Beatrix Potter’s Mr Tod brought to life by Ipswich’s Red Rose Chain theatre company
- Credit: Archant
Mr Tod was having a bad day when entertainment writer Wayne Savage caught up with him. The disagreeable fox had come home to find arch enemy Tommy Brock snoring away in his bed. Wait until Tod sees what’s in his oven...
Tired of writing “goody goody books about nice people”, Beatrix Potter thought her editors were too cautious and too concerned about upsetting people. Convinced she could create more complex characters and plots the terrible Tod and Brock were born.
Red Rose Chain’s Kirsty Thorpe, Rachael McCormick and Lawrence Russell were deep in rehearsal when I caught up with them last week. Thorpe, currently playing Peter Rabbit, is hiding behind a chair. McCormick, wrapped in a black and white Newcastle United dressing gown doubling as badger Brock’s fur, is asleep on a sofa. Russell, as Tod, is working up the courage to get rid of his unwelcome guest.
The company’s artistic director Joanna Carrick is guiding them through the scene, when she’s not providing a temporary dramatic soundtrack. A debate where Tod’s imaginary bedroom window should bring proceedings to a temporary halt.
“You get people who go ‘oh I don’t know the story’, then you get people who do and who go ‘oh my goodness that’s incredible’,” she says excitedly during the break. “My dad says it’s his favourite book and my dad’s read everything. It’s a brilliant, epic story. Todd and Brock are two nasty, villainous, characters but they’re sent up by Beatrix Potter and by us.”
I won’t spoil what happens, in case you’re in the first camp. Being a Red Rose Chain adaptation, even those who do know are in for some surprises.
Unusually, the play - full of mystery, suspense and festive fun - is set in the present. Two youngsters are forced to up sticks from London when their parents decide to quit the rat race. Relocating to seemingly sleepy Suffolk, they venture into the attic where they find loads of junk left behind by the previous occupants. Amid a pile of books they find The Tale of Mr Tod.
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“That’s the beginning of the story... It gradually unfurls and the kids use stuff from the attic to tell the story. So nothing is too literal... It’s very much the way kids play. There’s a bit with a tunnel that’s going brilliantly in rehearsal. We’ve found this hilarious thing, I won’t say what it is. It’s just like when you were a kid,” says Carrick, miming tunnelling under a bedsheet, “or when you make things out of cushions.
“For us, it’s got to be highly organised as you can tell from rehearsals,” she laughs. “But from the audience’s point of view it just looks like ‘awww, the kids are just running and playing with everything and everything’s going everywhere’. Hopefully (it’ll strike a chord with children but) remind all the adults what it was like when they were kids too... A time when rugs become magic carpets...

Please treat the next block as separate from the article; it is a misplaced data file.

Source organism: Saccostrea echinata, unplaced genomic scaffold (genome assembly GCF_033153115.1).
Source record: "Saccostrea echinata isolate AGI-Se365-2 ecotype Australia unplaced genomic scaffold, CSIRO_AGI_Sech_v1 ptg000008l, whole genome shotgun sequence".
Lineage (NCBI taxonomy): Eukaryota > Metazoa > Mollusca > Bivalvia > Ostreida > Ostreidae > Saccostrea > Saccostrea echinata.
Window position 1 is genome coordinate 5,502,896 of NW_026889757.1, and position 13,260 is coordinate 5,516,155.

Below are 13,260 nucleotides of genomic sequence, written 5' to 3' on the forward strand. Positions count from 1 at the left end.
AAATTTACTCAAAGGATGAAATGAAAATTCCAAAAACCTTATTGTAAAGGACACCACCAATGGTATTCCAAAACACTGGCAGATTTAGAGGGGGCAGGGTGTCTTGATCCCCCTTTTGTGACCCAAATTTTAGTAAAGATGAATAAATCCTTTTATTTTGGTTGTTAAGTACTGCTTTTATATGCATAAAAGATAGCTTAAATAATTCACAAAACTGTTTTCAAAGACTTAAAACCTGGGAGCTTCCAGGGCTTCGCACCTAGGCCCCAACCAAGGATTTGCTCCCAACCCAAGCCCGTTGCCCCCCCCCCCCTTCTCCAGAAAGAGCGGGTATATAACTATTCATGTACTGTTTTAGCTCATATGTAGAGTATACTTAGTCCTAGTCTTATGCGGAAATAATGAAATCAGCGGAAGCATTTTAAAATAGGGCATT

“We have planes in it, everything. There are no limits to what you can do, there’s nothing we can say in rehearsal ‘oh could we do, oh no we can’t’ – ‘yes, we can, how can we do it’. We just have to use our imagination. I think it’ll be a lot of fun.”
Carrick, known for her historically themed plays, sought inspiration from Potter’s original diaries which she wrote from when she was very young to her 30s. She got to know the writer, who makes an appearance in the show, very well.
“She was quite irreverent really and wasn’t afraid of playing games with things so I think she’d like this. But, again, we’ve reinvented it for a modern audience - they’re modern kids and modern kids will be coming to watch this show. As the story goes on you forget they’re in an attic, you just get lost in the story and that’s what happens to the youngsters in the show.”
The Tale of Mr Tod, running from December 10-January 3, is an important one for Red Rose Chain. It’s the company’s first Christmas show at the new Avenue theatre in Gippeswyk Avenue.
“This is great because it’s opening The Avenue up for Christmas and getting a wider audience. That’s a big deal because people have really big traditions at Christmas don’t they. I’m quite amazed, excited and slightly touched by the fact so many people are booking and want to (help us) create a new tradition.”
It was important that, in terms of the Christmas shows on in and around Ipswich, that the show wasn’t similar to what somebody else was doing.
“I felt for quite a long time there is definitely a gap in what is provided locally. You’ve got two pantomimes, Eastern Angles does its really funny, alternative show and what I’m going in with is the magical story that’s for all the family. That doesn’t mean to say it’s not funny and doesn’t mean to say it’s not got elements of traditional Christmas humour in it because it has.”
Carrick loves interpreting existing stories. Previous seasonal show The Magic Fishbone was a Dickens’ story, this is by Potter. While she hasn’t decided on next year’s show, it will be another classical story reinvented in true Red Rose Chain style with lots of physical stuff, lots of variety but still true to the original.
“There are old favourites in this story. The hero is Benjamin Bunny and his cousin Peter Rabbit who comes along with him. They’re obviously characters everybody knows - is there anybody in the world who doesn’t know who Peter Rabbit is?”